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Romney Aides: We Can Count To 1,144; Santorum, Gingrich Can't

Just as they promised they would on Super Tuesday evening, Mitt Romney's campaign aides spent Wednesday explaining why their boss' rivals can't possibly win the Republican presidential nomination and how they're only helping President Obama by not accepting the inevitable and leaving the race.

There was nothing subtle about the title on Romney political director Rich Beeson's memo: "Our Opponents' Last Stand: A Postmortem."

"Super Tuesday voting significantly increased Governor Romney's delegate lead and makes it increasingly difficult for any of his opponents to catch him. To date, Governor Romney has won more than 50% of all delegates awarded and now holds nearly 40% of the 1,144 delegates needed to win the nomination...

"... Neither opponent succeeded in closing his delegate deficit, and the calendar ahead offers them dwindling opportunities to close the gap. Looking at the weeks ahead, the remaining 34 contests have turned into a steep uphill climb for Governor Romney's opponents due to his 245-delegate lead and the rules for allocating delegates."

And in a teleconference with journalists, a Romney strategist sharpened the point:

"Last night, any way you slice it, was a damn good night for us. We won six states, over 200 delegates, increased our lead dramatically over all of our opponents. You just look through the memo and it lays out pretty clearly the case that the nomination is an impossibility for Rick Santorum or Newt Gingrich."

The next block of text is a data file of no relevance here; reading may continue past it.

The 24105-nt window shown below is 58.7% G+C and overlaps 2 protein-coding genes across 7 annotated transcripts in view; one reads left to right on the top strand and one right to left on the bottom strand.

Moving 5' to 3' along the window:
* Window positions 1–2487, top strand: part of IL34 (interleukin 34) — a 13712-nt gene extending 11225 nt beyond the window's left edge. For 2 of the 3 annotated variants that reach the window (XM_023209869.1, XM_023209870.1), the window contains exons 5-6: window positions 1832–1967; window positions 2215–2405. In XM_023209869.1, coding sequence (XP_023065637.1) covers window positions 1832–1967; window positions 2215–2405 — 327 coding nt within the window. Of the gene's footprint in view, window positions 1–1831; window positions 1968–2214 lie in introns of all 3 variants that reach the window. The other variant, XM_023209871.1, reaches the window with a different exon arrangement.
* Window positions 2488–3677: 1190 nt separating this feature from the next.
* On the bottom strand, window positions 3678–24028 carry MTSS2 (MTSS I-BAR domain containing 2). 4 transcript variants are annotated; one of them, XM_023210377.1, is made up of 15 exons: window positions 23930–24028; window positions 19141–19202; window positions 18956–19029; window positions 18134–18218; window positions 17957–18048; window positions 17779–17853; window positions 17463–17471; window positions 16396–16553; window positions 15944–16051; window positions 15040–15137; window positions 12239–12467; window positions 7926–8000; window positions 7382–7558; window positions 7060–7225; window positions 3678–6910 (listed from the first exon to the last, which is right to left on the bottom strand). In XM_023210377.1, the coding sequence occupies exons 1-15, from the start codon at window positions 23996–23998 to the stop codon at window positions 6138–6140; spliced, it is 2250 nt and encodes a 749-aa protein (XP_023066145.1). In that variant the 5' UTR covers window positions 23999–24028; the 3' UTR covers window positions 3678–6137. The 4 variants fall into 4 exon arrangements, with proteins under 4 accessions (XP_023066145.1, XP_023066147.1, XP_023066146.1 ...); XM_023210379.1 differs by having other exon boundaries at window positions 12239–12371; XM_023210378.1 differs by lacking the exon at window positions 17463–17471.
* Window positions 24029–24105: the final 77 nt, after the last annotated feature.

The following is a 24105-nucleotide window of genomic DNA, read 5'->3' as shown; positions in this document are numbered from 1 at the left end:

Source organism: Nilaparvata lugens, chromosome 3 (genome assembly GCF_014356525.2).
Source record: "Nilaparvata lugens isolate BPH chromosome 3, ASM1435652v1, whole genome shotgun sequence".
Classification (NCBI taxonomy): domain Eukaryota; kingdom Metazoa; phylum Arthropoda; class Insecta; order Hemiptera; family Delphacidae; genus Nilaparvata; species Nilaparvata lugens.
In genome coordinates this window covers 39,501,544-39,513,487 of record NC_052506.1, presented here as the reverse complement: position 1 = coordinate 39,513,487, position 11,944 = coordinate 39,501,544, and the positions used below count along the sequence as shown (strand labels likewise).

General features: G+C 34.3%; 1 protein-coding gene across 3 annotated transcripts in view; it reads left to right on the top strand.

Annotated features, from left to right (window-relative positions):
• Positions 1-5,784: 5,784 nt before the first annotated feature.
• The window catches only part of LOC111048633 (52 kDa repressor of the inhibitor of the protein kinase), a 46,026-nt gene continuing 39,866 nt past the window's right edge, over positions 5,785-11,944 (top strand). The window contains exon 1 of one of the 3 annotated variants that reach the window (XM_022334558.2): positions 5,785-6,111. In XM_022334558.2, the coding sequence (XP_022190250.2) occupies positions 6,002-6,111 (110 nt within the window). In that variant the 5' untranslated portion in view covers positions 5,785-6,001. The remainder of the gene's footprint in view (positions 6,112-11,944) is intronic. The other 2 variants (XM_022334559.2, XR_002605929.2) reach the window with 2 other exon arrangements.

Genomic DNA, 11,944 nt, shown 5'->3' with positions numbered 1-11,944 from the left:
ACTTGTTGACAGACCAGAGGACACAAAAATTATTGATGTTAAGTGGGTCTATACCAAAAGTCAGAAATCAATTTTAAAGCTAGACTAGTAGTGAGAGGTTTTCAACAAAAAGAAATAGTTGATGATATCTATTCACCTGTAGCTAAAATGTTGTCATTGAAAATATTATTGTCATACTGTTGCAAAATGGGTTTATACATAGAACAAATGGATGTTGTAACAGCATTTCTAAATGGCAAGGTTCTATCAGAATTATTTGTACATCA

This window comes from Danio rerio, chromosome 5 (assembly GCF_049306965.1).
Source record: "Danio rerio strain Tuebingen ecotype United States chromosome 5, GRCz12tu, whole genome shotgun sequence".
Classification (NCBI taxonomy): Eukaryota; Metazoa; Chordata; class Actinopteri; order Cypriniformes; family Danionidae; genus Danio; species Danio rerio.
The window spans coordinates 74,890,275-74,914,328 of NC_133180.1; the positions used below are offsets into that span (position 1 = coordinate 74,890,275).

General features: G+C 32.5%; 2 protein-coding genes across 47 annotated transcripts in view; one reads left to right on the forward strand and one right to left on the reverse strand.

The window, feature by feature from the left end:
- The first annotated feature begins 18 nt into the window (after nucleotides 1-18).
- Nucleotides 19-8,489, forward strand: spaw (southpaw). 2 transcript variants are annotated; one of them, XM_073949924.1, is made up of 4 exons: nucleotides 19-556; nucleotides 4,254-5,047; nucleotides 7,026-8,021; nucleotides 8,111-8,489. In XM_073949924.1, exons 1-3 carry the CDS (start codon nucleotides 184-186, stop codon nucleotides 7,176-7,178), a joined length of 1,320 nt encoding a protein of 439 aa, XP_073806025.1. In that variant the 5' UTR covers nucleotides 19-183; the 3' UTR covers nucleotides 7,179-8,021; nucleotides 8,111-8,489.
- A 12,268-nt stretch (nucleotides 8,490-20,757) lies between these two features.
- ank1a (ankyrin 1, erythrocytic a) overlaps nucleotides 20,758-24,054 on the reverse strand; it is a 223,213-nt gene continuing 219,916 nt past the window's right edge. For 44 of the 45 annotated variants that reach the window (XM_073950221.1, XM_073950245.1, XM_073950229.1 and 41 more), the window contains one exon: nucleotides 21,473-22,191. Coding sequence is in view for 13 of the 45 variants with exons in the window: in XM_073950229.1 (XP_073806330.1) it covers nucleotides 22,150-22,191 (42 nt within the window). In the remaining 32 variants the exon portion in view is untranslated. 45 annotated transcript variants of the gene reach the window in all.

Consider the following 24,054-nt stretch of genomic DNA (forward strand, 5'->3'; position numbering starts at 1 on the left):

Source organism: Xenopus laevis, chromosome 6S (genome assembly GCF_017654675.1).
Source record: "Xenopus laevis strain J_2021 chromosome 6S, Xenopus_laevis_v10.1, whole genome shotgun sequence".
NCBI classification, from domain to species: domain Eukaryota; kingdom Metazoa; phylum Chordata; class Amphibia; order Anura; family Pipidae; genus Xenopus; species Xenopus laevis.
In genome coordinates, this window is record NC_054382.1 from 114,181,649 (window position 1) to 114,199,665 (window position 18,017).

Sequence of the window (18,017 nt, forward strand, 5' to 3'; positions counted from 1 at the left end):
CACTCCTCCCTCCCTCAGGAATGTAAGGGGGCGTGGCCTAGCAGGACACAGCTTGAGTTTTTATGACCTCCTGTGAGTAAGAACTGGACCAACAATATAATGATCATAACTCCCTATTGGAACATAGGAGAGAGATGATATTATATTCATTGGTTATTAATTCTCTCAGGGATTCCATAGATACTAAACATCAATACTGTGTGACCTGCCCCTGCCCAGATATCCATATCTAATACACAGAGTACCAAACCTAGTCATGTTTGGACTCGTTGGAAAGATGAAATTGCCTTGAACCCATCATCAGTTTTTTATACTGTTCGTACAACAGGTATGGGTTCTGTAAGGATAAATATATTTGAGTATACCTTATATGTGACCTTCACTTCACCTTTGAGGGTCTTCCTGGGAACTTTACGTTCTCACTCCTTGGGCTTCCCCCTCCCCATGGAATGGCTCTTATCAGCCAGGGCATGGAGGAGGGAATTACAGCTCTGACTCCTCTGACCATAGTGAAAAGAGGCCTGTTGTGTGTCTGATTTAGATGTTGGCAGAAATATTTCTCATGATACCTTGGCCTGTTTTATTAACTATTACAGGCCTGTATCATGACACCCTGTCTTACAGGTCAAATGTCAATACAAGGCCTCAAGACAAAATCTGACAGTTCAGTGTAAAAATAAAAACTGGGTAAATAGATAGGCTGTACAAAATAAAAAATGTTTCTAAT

And while Santorum and Gingrich should abandon hope of getting the nomination, according to the Romney aides during the conference call, Romney had nothing but delegate blue sky ahead of him.

Romney needs to win 48 percent of the remaining delegates, a campaign staffer said, having won 53 percent of the delegates available heretofore.

By contrast, Santorum would need to win 65 percent of the delegates left while Gingrich would need to win 70 percent. That should provide a good sense of why Romney's people are essentially saying "we've got this."

A journalist asked the staffers if they were sure they could reach the magic number of 1,144 before August's Republican National Convention in Tampa and what Romney's campaign would have to do to make certain of that:

"We continue to win more delegates than these guys at the same pace that we are. You don't win by losing, and for those guys to get to where they need to be they need to start winning by enormous margins. They haven't shown a propensity to be able to do that, and there's nothing in the calendar to give them any comfort that they will. Slow and steady, we know the states where we have areas of opportunity, we know how to capitalize on those. We'll get to 1,144 whether on someone else's timeline or ours."

It seemed like a fairly compelling argument by Romney's people. But some observers noted that despite the confidence projected by his aides, Romney may not be able to count to 1,144 as easily as he and his people would like everyone to think.

John Avlon and Ben Jacobs at the Daily Beast wrote:

"... the Romney camp ... argue(s) that Rick Santorum and Newt Gingrich have no chance of claiming the nomination, comparing their uphill climb to the extended delegate fight between Democrats Barack Obama and Hillary Clinton in 2008. This is true, but it purposefully misses the point. Santorum, Gingrich, and Paul individually have no real path to winning the delegate fight—but collectively they are positioned to deny the nomination to Romney and kick the contest to the convention in Tampa, where all delegates are released after the first ballot."

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